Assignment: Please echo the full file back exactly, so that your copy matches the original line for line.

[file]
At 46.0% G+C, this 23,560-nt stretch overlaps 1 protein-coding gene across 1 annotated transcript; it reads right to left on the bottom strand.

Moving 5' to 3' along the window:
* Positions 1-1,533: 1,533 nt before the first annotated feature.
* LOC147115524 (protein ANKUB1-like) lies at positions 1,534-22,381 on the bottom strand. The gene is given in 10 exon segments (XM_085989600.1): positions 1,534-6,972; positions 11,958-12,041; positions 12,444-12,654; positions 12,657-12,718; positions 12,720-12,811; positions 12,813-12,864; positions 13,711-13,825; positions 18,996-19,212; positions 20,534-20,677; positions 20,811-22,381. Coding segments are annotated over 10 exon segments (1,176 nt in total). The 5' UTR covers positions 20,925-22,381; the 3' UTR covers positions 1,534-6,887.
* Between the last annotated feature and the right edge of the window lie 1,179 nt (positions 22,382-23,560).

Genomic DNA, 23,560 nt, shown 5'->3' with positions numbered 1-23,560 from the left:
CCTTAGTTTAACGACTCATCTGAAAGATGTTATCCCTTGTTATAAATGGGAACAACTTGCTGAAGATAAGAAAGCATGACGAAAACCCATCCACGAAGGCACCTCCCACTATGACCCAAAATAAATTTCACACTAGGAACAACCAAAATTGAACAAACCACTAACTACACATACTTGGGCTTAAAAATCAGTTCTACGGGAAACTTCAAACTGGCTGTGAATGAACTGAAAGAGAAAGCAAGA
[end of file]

At 46.0% G+C, this 23,560-nt stretch overlaps 1 protein-coding gene across 1 annotated transcript; it reads right to left on the bottom strand.

Moving 5' to 3' along the window:
* Positions 1-1,533: 1,533 nt before the first annotated feature.
* LOC147115524 (protein ANKUB1-like) lies at positions 1,534-22,381 on the bottom strand. The gene is given in 10 exon segments (XM_085989600.1): positions 1,534-6,972; positions 11,958-12,041; positions 12,444-12,654; positions 12,657-12,718; positions 12,720-12,811; positions 12,813-12,864; positions 13,711-13,825; positions 18,996-19,212; positions 20,534-20,677; positions 20,811-22,381. Coding segments are annotated over 10 exon segments (1,176 nt in total). The 5' UTR covers positions 20,925-22,381; the 3' UTR covers positions 1,534-6,887.
* Between the last annotated feature and the right edge of the window lie 1,179 nt (positions 22,382-23,560).

Genomic DNA, 23,560 nt, shown 5'->3' with positions numbered 1-23,560 from the left:
CCTTAGTTTAACGACTCATCTGAAAGATGTTATCCCTTGTTATAAATGGGAACAACTTGCTGAAGATAAGAAAGCATGACGAAAACCCATCCACGAAGGCACCTCCCACTATGACCCAAAATAAATTTCACACTAGGAACAACCAAAATTGAACAAACCACTAACTACACATACTTGGGCTTAAAAATCAGTTCTACGGGAAACTTCAAACTGGCTGTGAATGAACTGAAAGAGAAAGCAAGA